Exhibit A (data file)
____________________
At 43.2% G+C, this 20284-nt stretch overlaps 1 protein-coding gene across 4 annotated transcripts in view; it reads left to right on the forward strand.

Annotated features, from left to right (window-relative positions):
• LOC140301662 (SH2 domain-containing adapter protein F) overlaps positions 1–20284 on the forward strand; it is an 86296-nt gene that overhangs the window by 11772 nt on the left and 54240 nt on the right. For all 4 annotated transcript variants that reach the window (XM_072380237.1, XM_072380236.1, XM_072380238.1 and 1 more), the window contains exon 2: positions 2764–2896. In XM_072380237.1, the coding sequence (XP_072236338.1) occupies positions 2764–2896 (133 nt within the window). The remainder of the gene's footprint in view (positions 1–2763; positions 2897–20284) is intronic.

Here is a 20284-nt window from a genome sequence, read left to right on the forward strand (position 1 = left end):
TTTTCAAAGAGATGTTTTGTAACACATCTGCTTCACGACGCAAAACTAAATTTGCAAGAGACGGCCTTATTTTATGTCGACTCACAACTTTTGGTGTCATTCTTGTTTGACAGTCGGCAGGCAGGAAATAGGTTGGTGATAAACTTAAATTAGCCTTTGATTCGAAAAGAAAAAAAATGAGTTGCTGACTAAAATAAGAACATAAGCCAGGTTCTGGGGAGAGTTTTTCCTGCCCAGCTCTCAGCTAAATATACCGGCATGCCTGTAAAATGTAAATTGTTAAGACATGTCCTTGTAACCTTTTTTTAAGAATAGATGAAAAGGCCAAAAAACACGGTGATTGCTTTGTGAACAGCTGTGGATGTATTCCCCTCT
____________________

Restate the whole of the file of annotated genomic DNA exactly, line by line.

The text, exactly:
At 43.2% G+C, this 20284-nt stretch overlaps 1 protein-coding gene across 4 annotated transcripts in view; it reads left to right on the forward strand.

Annotated features, from left to right (window-relative positions):
• LOC140301662 (SH2 domain-containing adapter protein F) overlaps positions 1–20284 on the forward strand; it is an 86296-nt gene that overhangs the window by 11772 nt on the left and 54240 nt on the right. For all 4 annotated transcript variants that reach the window (XM_072380237.1, XM_072380236.1, XM_072380238.1 and 1 more), the window contains exon 2: positions 2764–2896. In XM_072380237.1, the coding sequence (XP_072236338.1) occupies positions 2764–2896 (133 nt within the window). The remainder of the gene's footprint in view (positions 1–2763; positions 2897–20284) is intronic.

Here is a 20284-nt window from a genome sequence, read left to right on the forward strand (position 1 = left end):
TTTTCAAAGAGATGTTTTGTAACACATCTGCTTCACGACGCAAAACTAAATTTGCAAGAGACGGCCTTATTTTATGTCGACTCACAACTTTTGGTGTCATTCTTGTTTGACAGTCGGCAGGCAGGAAATAGGTTGGTGATAAACTTAAATTAGCCTTTGATTCGAAAAGAAAAAAAATGAGTTGCTGACTAAAATAAGAACATAAGCCAGGTTCTGGGGAGAGTTTTTCCTGCCCAGCTCTCAGCTAAATATACCGGCATGCCTGTAAAATGTAAATTGTTAAGACATGTCCTTGTAACCTTTTTTTAAGAATAGATGAAAAGGCCAAAAAACACGGTGATTGCTTTGTGAACAGCTGTGGATGTATTCCCCTCT